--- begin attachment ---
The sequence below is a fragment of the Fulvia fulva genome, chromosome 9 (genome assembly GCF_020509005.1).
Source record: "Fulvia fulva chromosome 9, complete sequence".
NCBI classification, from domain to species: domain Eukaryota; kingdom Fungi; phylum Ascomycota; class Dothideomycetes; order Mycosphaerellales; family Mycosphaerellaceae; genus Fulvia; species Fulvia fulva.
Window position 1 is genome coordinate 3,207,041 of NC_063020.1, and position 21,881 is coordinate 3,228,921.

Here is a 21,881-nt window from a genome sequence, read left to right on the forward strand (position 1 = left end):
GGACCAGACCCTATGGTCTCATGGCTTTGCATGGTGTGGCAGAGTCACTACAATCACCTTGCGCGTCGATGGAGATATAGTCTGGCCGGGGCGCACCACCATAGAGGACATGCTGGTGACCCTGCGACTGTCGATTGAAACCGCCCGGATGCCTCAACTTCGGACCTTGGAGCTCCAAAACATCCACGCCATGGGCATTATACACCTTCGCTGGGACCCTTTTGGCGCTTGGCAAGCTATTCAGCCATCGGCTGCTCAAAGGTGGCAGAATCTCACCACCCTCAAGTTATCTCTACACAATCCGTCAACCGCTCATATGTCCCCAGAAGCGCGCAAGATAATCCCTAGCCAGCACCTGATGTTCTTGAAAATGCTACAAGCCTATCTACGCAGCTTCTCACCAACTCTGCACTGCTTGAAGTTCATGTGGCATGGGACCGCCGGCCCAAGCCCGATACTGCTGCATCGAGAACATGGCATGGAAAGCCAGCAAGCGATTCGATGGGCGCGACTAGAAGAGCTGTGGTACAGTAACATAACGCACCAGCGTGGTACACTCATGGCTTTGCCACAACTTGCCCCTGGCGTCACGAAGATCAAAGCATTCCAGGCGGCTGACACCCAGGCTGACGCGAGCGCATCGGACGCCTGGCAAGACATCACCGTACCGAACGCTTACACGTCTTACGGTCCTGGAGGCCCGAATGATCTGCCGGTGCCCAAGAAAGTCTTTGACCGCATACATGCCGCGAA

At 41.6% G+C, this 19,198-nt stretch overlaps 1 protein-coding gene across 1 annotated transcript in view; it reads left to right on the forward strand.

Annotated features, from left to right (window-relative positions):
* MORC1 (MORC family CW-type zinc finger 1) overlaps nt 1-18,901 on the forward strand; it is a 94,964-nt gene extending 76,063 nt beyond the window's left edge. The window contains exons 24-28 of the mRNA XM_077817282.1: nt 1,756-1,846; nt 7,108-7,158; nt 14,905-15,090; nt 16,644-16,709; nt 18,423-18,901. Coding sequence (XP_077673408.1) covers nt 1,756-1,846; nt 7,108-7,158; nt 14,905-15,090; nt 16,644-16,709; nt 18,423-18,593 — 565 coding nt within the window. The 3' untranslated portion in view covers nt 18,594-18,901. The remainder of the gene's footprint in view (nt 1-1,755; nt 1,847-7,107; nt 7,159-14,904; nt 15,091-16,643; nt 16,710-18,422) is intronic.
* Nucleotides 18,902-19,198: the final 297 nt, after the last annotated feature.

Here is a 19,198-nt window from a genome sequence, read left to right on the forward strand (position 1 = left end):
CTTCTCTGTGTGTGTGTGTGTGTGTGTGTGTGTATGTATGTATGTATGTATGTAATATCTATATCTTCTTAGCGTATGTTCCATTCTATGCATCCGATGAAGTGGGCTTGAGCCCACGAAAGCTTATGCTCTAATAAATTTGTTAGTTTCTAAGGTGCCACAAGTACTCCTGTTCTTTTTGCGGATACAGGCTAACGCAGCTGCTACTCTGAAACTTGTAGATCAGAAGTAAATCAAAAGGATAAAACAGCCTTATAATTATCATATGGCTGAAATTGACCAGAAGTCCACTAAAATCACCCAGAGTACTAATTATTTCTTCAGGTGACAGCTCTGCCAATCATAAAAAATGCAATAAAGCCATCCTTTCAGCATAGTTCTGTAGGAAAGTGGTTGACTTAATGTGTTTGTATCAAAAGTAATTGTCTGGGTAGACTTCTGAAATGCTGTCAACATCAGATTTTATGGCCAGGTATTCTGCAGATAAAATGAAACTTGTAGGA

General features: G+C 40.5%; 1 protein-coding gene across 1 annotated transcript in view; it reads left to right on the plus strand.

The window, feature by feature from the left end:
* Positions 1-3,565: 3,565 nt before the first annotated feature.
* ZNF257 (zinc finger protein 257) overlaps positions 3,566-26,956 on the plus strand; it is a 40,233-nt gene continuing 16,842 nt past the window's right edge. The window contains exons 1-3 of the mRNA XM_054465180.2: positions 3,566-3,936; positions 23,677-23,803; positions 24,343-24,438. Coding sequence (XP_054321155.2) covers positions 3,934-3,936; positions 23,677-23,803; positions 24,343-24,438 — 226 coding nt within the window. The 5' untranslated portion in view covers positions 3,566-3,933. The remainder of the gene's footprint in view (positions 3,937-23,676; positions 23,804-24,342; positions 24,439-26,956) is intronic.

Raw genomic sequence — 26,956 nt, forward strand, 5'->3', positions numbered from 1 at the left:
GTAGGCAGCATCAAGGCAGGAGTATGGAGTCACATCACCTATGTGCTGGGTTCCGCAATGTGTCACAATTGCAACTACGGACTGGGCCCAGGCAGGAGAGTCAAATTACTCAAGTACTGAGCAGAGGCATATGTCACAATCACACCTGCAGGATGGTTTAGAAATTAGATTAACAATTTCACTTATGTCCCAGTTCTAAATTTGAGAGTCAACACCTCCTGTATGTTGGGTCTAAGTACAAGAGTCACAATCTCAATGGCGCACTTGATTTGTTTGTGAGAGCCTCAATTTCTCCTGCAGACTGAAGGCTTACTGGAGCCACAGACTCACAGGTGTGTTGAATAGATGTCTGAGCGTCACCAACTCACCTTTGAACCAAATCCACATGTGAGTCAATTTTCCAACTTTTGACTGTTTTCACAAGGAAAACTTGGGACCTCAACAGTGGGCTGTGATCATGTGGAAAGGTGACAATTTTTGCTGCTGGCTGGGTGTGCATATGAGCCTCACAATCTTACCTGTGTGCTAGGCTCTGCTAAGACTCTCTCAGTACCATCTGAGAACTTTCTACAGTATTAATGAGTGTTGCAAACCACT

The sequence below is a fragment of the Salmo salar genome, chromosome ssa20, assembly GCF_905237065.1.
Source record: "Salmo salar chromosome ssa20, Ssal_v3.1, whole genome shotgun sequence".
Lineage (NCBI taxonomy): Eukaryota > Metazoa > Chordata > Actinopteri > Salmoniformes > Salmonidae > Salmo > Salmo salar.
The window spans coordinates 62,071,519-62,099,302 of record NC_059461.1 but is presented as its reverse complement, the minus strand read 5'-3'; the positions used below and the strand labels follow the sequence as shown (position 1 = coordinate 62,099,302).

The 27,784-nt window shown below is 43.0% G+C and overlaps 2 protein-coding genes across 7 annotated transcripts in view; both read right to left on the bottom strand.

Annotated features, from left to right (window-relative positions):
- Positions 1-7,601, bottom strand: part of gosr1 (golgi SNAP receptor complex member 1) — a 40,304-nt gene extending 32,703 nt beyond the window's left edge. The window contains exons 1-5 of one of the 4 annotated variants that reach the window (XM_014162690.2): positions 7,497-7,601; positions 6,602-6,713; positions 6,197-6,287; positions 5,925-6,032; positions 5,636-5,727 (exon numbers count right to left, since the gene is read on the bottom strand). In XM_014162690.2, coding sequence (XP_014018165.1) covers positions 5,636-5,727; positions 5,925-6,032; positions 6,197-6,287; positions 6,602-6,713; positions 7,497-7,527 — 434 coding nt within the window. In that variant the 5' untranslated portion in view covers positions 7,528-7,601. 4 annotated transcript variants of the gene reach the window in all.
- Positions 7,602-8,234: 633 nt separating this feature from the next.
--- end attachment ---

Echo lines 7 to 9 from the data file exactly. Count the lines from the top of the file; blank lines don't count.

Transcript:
At 41.6% G+C, this 19,198-nt stretch overlaps 1 protein-coding gene across 1 annotated transcript in view; it reads left to right on the forward strand.

Annotated features, from left to right (window-relative positions):
* MORC1 (MORC family CW-type zinc finger 1) overlaps nt 1-18,901 on the forward strand; it is a 94,964-nt gene extending 76,063 nt beyond the window's left edge. The window contains exons 24-28 of the mRNA XM_077817282.1: nt 1,756-1,846; nt 7,108-7,158; nt 14,905-15,090; nt 16,644-16,709; nt 18,423-18,901. Coding sequence (XP_077673408.1) covers nt 1,756-1,846; nt 7,108-7,158; nt 14,905-15,090; nt 16,644-16,709; nt 18,423-18,593 — 565 coding nt within the window. The 3' untranslated portion in view covers nt 18,594-18,901. The remainder of the gene's footprint in view (nt 1-1,755; nt 1,847-7,107; nt 7,159-14,904; nt 15,091-16,643; nt 16,710-18,422) is intronic.